kccu

Marc Silver

Masks make a statement. About who you are — and your views of the pandemic.

That's true in countries from the United States to the Democratic Republic of the Congo.

The government of Congo requires all Congolese to wear masks when going out in public to prevent the spread of the novel coronavirus.

Dr. Paul Farmer, professor of medicine at Harvard University, has spent three decades helping poor countries fight devastating diseases – from tuberculosis to cholera to Ebola to Zika. As co-founder of Partners in Health, he works to strengthen health-care systems in Haiti (where the group started), Malawi, Rwanda and other low- and middle-income countries, where he's seen what works – and what doesn't work – when disease strikes.

Yes, washing your hands provides excellent protection against coronavirus (and other pathogens).

But you do need to scrub with soap for 20 seconds to remove those pathogens. That's what the Centers for Disease Control, the World Health Organization and many hand-washing experts recommend.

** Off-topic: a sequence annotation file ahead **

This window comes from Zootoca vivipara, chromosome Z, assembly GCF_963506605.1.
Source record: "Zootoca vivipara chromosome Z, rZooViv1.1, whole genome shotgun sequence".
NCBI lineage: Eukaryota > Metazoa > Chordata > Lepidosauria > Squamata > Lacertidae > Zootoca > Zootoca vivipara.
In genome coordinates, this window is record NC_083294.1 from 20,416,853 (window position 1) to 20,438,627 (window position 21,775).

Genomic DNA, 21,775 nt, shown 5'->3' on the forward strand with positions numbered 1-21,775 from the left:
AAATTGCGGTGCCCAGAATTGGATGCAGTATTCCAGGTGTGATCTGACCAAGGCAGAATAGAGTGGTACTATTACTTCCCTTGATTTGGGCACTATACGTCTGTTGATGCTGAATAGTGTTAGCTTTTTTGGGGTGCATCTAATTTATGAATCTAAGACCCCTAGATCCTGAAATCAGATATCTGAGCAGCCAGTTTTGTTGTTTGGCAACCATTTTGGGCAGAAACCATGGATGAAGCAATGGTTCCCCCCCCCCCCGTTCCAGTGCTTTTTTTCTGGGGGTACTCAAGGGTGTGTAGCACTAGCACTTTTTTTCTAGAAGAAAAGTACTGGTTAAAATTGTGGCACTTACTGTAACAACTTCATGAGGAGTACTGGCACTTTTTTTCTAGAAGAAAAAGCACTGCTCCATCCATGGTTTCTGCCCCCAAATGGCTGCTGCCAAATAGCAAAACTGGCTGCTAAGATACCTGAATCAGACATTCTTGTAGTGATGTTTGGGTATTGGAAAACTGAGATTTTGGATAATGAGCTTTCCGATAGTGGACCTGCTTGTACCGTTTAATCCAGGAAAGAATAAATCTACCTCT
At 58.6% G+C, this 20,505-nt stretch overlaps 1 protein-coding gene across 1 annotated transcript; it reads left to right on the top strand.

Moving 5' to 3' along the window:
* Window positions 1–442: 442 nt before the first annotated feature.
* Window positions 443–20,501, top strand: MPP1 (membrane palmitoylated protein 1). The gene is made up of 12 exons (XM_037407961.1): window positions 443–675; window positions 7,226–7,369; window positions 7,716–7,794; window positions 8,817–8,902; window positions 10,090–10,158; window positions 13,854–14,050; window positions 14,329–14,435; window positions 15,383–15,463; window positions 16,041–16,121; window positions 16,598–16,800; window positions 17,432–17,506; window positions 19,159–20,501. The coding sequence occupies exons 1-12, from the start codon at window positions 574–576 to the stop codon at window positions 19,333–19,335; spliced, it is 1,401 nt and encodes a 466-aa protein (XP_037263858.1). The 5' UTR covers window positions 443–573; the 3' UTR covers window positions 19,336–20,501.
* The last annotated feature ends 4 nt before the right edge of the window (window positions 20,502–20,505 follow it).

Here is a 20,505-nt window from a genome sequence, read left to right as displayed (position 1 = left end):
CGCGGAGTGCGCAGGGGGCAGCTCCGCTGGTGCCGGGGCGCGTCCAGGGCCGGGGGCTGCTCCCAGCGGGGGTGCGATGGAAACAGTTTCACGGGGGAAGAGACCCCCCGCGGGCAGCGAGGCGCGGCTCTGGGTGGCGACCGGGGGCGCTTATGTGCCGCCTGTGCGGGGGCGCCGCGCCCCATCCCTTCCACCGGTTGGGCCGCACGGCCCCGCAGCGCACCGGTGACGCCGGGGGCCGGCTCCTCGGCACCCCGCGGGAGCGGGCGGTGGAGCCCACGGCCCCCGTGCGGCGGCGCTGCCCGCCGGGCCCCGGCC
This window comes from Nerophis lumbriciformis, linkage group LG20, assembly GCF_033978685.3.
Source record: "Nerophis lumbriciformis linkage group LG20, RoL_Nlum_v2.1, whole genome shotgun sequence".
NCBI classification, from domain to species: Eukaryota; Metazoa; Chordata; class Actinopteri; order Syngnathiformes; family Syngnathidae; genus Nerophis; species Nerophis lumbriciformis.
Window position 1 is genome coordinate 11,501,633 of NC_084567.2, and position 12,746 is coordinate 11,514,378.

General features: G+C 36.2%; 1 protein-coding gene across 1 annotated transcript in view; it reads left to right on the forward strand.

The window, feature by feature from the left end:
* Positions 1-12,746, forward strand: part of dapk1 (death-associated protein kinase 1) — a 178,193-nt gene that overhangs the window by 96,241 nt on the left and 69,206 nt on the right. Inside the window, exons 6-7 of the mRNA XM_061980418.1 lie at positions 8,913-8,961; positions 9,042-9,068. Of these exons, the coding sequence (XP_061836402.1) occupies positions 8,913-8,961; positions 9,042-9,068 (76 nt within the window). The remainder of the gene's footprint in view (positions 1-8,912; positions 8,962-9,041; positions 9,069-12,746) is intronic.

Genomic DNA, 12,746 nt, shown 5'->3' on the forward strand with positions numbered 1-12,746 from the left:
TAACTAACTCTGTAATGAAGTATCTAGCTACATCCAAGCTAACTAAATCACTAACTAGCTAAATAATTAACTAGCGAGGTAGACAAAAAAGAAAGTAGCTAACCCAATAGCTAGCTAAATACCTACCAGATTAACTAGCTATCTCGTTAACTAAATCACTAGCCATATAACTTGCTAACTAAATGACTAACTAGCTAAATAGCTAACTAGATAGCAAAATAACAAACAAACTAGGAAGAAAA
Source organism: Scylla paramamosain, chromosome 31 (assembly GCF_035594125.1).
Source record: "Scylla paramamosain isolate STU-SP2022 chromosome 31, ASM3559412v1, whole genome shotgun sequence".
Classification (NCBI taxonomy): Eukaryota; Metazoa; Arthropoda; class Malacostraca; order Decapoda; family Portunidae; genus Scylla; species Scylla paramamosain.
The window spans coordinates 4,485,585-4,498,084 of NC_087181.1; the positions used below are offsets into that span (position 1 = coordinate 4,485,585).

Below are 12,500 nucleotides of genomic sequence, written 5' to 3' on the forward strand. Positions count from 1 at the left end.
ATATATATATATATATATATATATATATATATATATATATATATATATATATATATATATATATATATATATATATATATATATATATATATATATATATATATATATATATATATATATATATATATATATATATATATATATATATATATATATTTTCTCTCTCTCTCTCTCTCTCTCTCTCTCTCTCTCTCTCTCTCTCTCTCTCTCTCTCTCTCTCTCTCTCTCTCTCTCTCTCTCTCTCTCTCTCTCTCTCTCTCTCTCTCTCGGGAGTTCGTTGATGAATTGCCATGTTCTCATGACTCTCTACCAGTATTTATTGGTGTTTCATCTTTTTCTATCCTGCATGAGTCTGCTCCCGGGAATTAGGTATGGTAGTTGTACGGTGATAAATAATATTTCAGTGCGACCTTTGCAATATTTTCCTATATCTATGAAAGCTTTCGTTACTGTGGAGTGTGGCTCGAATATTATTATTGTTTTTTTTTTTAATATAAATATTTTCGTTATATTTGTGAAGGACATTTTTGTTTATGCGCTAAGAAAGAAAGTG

Twenty seconds is a long time when you're standing at a sink. The common advice is to wash as long as it takes to sing the "Happy Birthday" song twice or the ABC song. If you don't rocket through the lyrics, you should get about 20 seconds of scrub time.

You may wake up, look out the window and be struck by how things seem pretty normal.

Spring is coming, trees are flowering, birds are chirping.

And if you go to the kitchen to make breakfast and see that someone in your household left dirty dishes in the sink, you'd be peeved.

Wuhan is a ghost town, yet there are still definite signs of life.

That's the status of this city of 11 million, which has seen strict quarantine measures imposed in an effort to prevent the spread of COVID-19, the new coronavirus disease.

As of Feb. 10, every compound, or residential complex, in Wuhan has been put under "closed-off management" orders by the government.

The goal is to keep healthy people from getting infected by going out and about.

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